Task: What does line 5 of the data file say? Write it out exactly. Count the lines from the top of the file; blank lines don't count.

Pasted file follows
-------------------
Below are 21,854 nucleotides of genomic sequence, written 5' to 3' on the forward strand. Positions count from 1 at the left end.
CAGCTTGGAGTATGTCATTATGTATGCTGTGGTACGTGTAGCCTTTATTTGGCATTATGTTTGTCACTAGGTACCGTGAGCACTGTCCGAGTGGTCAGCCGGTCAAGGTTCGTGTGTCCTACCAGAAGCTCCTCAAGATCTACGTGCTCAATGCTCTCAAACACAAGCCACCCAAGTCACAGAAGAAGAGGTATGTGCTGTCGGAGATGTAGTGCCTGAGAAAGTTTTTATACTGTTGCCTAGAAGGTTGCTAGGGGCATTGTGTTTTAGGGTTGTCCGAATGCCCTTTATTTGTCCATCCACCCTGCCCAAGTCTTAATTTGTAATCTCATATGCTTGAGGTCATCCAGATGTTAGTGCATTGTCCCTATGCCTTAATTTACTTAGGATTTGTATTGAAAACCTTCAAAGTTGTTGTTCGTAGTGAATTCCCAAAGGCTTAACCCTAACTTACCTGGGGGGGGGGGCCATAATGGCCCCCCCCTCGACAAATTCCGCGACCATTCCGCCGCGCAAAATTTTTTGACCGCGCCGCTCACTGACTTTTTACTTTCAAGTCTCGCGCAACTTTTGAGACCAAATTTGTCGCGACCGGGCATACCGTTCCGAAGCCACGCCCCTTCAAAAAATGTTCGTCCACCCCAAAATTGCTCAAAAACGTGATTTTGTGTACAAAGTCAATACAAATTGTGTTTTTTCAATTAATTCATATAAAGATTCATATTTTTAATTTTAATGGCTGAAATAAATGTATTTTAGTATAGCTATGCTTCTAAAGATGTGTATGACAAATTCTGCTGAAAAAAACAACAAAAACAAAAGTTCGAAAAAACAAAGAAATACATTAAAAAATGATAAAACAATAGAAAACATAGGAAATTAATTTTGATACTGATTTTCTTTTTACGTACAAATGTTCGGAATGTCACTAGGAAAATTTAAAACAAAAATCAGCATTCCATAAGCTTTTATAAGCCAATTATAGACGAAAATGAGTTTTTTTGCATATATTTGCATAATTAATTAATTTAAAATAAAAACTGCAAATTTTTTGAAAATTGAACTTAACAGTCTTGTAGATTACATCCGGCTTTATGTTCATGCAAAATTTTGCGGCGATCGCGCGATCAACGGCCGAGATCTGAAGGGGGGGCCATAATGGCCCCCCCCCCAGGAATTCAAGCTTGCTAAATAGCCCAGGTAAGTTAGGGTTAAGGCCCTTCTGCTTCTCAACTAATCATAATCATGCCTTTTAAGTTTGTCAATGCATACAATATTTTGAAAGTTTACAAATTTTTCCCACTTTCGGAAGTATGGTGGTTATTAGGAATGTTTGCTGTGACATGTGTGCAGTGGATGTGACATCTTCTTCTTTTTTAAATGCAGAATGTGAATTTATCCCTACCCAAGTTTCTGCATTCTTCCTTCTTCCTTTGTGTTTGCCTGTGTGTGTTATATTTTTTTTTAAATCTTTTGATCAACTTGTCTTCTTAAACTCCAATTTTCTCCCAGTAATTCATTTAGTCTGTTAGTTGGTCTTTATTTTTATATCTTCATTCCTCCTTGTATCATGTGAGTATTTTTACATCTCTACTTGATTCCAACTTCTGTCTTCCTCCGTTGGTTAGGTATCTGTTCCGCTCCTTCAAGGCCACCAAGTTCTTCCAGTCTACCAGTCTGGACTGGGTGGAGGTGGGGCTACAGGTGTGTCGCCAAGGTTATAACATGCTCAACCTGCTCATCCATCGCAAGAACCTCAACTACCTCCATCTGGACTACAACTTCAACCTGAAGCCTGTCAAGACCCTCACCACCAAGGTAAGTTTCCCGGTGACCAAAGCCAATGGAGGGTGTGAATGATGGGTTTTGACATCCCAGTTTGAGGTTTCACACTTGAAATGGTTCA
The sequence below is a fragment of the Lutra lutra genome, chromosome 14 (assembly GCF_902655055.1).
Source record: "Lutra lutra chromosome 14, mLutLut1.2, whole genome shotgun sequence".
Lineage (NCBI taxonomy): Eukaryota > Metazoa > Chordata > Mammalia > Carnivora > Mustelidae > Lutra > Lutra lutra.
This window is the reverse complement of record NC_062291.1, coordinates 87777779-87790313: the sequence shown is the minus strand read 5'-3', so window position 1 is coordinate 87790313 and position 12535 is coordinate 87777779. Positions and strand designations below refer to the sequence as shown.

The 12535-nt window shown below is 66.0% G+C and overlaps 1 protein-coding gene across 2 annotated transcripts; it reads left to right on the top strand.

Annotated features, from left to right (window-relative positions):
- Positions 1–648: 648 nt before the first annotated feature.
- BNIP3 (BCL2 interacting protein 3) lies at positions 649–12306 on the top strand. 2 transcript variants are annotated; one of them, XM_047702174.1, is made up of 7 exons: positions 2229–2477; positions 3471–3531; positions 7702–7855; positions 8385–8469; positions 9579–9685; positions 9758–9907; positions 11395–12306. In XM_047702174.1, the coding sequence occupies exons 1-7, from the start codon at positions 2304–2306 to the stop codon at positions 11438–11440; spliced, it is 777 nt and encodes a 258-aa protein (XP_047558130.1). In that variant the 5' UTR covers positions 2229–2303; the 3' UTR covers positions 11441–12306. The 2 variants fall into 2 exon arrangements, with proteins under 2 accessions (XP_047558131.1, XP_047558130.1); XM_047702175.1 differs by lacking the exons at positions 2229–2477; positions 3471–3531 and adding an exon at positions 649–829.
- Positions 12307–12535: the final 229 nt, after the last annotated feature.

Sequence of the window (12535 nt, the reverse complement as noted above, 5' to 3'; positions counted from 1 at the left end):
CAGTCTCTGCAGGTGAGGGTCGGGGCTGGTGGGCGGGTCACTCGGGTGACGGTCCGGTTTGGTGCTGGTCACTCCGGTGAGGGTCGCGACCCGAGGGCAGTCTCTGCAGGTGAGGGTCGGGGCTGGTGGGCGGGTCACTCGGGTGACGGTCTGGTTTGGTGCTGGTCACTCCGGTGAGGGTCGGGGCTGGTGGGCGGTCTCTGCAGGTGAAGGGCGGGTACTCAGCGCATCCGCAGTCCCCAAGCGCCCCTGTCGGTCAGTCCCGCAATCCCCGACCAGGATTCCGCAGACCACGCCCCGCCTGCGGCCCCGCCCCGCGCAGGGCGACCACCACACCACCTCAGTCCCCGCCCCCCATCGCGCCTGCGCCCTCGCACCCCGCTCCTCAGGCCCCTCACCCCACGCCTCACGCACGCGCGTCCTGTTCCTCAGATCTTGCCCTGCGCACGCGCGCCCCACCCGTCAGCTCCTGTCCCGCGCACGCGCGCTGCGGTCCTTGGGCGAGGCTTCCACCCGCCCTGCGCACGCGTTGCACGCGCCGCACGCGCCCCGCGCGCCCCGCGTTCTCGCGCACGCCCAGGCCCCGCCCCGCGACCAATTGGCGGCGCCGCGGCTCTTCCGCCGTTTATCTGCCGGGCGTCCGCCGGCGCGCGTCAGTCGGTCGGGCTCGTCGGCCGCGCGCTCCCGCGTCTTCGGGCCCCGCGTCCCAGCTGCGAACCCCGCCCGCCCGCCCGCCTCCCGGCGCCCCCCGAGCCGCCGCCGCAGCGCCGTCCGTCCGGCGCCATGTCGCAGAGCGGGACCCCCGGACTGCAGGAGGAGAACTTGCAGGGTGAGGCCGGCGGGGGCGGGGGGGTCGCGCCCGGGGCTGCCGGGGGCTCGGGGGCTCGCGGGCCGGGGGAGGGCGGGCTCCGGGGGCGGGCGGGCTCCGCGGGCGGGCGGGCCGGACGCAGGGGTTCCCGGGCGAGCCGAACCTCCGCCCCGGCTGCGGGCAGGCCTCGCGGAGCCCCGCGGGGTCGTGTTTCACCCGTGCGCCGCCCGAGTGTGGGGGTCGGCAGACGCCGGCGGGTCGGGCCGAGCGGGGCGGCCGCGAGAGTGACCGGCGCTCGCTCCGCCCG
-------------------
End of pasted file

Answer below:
Lineage (NCBI taxonomy): Eukaryota > Metazoa > Chordata > Mammalia > Carnivora > Mustelidae > Lutra > Lutra lutra.